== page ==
When I moved to the U.S. 15 months ago, I found myself in a bizarre position.
I was born and raised in Mexico City, one of the largest cities in the world with more than 20 million people, where everything changes from one day to the next.
Kansas City welcomed me with open arms. I instantly fell in love with the city and quickly adapted to the American culture. No noise, no traffic, no pollution seemed like paradise for me.
Why wouldn’t it be amazing? Everything was new to me.
After a few days, I began to miss the night life. I missed taking the subway at 11 p.m. to head back home from a Friday night of Lucha Libre (Mexican wrestling) downtown and stopping at a taquería to get some amazing “tacos al pastor” for less than $1, surrounded by loud and happy people.
I missed paying 35 pesos, equivalent to $3, to get a haircut by the amazing Doña Mago, and I missed walking three blocks to buy a “nieve de limón,” the best lime sorbet in the world.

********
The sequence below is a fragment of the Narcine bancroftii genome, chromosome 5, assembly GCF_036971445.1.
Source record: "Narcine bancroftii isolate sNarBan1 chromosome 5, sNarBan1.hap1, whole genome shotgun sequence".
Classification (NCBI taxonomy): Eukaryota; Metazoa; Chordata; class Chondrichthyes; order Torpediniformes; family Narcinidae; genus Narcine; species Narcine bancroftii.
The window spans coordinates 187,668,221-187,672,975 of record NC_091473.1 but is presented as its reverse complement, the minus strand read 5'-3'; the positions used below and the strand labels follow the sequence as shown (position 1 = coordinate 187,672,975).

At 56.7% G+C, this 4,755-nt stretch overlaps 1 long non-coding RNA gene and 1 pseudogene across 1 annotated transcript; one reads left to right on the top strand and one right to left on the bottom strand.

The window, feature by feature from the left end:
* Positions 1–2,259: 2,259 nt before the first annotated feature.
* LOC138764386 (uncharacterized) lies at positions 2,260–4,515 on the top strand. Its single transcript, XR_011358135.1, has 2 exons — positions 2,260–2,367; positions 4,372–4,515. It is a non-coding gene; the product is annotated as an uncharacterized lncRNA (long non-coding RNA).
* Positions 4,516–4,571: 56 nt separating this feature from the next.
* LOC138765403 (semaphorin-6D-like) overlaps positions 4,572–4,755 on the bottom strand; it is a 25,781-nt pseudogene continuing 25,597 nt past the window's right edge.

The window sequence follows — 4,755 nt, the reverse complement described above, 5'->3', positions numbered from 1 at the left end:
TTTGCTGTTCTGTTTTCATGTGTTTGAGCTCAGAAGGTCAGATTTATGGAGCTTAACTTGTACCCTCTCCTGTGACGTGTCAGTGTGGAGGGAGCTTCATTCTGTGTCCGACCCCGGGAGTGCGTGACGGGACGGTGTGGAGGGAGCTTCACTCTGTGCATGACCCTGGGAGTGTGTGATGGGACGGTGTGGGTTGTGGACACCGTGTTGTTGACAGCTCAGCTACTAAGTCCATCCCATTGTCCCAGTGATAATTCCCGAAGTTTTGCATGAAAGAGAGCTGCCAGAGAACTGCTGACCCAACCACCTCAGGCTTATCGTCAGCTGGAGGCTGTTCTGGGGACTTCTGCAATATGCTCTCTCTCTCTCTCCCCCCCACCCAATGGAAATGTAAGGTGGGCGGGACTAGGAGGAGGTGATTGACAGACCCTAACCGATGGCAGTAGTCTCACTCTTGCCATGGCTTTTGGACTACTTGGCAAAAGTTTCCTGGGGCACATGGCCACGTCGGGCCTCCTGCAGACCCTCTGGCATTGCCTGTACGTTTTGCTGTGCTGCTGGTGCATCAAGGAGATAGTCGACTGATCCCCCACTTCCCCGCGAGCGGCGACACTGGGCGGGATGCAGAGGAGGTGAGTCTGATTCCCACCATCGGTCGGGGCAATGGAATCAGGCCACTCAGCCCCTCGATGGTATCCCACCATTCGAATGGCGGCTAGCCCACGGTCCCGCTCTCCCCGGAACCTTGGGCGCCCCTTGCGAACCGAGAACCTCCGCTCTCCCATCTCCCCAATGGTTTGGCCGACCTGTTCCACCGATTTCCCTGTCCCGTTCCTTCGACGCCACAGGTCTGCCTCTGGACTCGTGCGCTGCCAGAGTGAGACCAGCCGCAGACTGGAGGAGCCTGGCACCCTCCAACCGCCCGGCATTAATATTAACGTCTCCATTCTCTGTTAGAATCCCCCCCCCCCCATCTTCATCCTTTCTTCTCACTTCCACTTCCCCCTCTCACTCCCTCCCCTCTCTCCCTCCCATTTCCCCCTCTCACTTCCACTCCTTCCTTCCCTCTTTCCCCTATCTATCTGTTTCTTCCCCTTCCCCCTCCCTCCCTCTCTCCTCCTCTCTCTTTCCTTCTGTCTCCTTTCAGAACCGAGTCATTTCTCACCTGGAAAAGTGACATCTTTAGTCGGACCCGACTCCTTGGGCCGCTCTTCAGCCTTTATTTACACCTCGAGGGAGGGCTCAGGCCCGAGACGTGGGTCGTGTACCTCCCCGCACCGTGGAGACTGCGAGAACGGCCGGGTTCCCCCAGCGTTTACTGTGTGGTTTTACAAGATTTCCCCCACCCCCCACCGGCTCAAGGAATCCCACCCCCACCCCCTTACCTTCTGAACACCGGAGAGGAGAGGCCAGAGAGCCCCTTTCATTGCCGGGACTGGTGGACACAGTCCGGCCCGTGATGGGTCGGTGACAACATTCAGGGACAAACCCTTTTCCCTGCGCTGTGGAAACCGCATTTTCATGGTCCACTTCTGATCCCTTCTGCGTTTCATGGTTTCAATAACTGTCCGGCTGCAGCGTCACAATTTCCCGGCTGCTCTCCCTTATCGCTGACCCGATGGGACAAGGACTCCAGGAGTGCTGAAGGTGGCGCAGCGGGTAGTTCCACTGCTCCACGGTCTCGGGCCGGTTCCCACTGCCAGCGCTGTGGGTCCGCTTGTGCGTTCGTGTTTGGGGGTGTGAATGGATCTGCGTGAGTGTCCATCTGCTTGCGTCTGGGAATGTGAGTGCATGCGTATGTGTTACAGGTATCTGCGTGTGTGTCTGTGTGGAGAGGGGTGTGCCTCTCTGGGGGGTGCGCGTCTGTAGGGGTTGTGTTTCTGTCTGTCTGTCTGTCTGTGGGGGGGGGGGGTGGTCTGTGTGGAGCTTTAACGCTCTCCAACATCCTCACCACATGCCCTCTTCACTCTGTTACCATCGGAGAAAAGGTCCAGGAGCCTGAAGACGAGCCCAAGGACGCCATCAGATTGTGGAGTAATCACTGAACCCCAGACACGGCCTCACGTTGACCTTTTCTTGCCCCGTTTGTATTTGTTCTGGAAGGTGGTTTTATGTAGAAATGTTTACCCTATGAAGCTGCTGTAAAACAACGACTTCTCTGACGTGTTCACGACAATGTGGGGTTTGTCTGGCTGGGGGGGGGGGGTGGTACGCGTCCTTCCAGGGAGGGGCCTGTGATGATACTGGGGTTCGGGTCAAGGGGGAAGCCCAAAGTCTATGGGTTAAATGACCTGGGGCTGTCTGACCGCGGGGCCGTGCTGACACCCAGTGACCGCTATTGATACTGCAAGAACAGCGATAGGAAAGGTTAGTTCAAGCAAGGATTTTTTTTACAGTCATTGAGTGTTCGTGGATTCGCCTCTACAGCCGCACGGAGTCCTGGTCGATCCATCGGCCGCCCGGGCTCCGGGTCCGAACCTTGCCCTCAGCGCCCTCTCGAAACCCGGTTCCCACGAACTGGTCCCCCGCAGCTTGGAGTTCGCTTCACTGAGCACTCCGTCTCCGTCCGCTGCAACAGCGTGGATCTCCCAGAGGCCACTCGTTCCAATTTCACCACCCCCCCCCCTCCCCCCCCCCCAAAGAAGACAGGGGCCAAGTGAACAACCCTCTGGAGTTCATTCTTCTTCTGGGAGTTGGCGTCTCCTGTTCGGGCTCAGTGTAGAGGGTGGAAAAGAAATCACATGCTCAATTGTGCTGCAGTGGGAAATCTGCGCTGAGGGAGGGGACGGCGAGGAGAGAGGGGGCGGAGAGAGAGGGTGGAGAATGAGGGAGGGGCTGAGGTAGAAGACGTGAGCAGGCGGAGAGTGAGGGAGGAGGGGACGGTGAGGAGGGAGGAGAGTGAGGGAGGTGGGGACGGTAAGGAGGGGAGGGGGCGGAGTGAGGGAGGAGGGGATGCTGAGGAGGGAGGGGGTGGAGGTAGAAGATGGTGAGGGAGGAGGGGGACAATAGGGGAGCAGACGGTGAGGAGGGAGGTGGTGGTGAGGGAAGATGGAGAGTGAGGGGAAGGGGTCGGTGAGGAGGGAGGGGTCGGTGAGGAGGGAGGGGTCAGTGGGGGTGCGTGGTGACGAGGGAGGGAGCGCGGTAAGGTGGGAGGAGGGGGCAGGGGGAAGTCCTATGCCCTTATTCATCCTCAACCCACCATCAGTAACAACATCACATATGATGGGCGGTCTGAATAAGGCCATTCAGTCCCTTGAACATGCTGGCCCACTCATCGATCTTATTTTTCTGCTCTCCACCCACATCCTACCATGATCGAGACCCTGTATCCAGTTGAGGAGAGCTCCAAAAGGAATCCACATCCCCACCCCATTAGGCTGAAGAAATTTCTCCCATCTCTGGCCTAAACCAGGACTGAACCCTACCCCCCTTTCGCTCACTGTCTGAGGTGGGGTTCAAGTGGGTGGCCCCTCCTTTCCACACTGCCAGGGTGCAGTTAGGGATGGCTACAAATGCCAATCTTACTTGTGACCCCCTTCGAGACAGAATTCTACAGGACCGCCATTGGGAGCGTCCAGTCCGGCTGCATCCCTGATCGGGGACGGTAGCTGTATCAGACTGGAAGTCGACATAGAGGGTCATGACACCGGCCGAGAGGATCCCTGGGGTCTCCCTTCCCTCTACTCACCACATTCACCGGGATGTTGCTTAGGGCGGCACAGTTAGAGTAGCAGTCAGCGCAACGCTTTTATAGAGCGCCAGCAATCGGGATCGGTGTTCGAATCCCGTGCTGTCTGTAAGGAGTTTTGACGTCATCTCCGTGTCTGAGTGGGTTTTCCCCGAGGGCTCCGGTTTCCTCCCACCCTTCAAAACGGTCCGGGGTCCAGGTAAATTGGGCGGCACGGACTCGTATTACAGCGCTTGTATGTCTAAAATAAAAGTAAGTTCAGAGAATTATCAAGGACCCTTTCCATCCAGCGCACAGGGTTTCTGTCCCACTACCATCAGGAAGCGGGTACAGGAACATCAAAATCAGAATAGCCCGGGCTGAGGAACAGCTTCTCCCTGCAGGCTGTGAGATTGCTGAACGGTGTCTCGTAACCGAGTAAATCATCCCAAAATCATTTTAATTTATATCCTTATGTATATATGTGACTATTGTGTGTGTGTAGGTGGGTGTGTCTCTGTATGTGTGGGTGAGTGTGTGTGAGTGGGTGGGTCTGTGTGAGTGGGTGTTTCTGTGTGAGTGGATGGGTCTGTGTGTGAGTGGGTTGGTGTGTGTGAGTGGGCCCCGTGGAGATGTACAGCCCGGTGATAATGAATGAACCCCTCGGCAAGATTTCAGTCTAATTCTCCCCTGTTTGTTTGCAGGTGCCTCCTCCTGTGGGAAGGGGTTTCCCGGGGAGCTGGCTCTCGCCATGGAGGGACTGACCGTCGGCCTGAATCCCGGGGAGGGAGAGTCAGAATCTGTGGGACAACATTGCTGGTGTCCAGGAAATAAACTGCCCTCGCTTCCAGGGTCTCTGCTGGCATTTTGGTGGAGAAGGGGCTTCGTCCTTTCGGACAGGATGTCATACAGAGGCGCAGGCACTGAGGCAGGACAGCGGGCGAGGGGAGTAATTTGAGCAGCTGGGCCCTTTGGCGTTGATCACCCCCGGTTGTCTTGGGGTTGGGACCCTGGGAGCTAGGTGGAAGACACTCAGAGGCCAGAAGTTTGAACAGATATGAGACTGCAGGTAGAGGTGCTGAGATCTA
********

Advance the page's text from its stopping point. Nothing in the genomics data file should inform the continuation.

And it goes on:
My culture shock and homesickness ended when I visited the Southwest Boulevard area in Kansas City’s Westside.
“This looks like home,” I thought.
“El Pueblito” brought back my Mexican memories and drew a huge smile to my face when I arrived one night at 2 a.m.
The 75-cent tacos al pastor, though still not as good as the ones back home, are the closest to authentic Mexican food.
Southwest Boulevard isn’t just one restaurant.
It’s an area full of Latin American shops and businesses.
Next to “El Pueblito” is an extremely busy Estética (barbershop).
I was thrilled to finally have a slice of Mexican life in the U.S., and when I turned my head and saw the big neon lights and colorful walls of “Tropicana,” a popular ice cream shop, I literally thought I had died and gone to heaven … or Mexico City.
Tropicana serves a wide selection of ice cream and popsicle flavors, smoothies and treats like corn on the cob, churros and even fried snacks.
Southwest Boulevard is a vibrant walkable neighborhood with a sense of cultural flair, and I recommend checking it out. Spend a few hours there to take in everything the neighborhood has to offer.
If you have not been to Mexico, you will come away with an idea of what it looks and tastes like. Whenever I visit, I always drive back home with a happy face and a full stomach.